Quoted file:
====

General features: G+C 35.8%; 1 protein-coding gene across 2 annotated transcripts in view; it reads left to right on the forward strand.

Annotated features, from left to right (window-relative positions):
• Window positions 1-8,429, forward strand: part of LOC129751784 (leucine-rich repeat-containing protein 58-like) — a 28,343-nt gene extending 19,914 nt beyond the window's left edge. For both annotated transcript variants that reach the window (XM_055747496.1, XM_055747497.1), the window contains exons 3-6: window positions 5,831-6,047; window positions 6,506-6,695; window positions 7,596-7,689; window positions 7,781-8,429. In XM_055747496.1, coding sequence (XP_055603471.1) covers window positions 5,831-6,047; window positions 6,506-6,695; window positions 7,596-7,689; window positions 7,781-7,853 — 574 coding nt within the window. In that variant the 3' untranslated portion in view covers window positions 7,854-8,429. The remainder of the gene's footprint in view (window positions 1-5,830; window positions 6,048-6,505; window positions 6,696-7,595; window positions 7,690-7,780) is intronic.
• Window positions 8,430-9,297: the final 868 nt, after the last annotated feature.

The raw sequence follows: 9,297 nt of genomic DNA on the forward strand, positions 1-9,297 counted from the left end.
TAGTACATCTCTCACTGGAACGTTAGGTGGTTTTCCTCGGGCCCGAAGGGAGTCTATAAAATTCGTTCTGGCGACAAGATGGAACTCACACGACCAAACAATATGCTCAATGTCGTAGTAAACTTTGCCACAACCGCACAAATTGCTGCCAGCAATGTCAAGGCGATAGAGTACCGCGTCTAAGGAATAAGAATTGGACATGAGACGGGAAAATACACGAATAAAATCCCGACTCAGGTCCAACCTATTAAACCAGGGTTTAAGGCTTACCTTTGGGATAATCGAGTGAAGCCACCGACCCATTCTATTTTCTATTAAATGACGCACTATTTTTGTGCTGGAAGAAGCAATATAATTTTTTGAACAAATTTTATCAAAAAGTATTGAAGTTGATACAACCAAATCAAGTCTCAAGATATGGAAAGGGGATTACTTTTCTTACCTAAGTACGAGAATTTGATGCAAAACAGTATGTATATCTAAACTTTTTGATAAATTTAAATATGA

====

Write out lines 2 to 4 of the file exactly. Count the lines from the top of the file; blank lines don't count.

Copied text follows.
Annotated features, from left to right (window-relative positions):
• Window positions 1-8,429, forward strand: part of LOC129751784 (leucine-rich repeat-containing protein 58-like) — a 28,343-nt gene extending 19,914 nt beyond the window's left edge. For both annotated transcript variants that reach the window (XM_055747496.1, XM_055747497.1), the window contains exons 3-6: window positions 5,831-6,047; window positions 6,506-6,695; window positions 7,596-7,689; window positions 7,781-8,429. In XM_055747496.1, coding sequence (XP_055603471.1) covers window positions 5,831-6,047; window positions 6,506-6,695; window positions 7,596-7,689; window positions 7,781-7,853 — 574 coding nt within the window. In that variant the 3' untranslated portion in view covers window positions 7,854-8,429. The remainder of the gene's footprint in view (window positions 1-5,830; window positions 6,048-6,505; window positions 6,696-7,595; window positions 7,690-7,780) is intronic.
• Window positions 8,430-9,297: the final 868 nt, after the last annotated feature.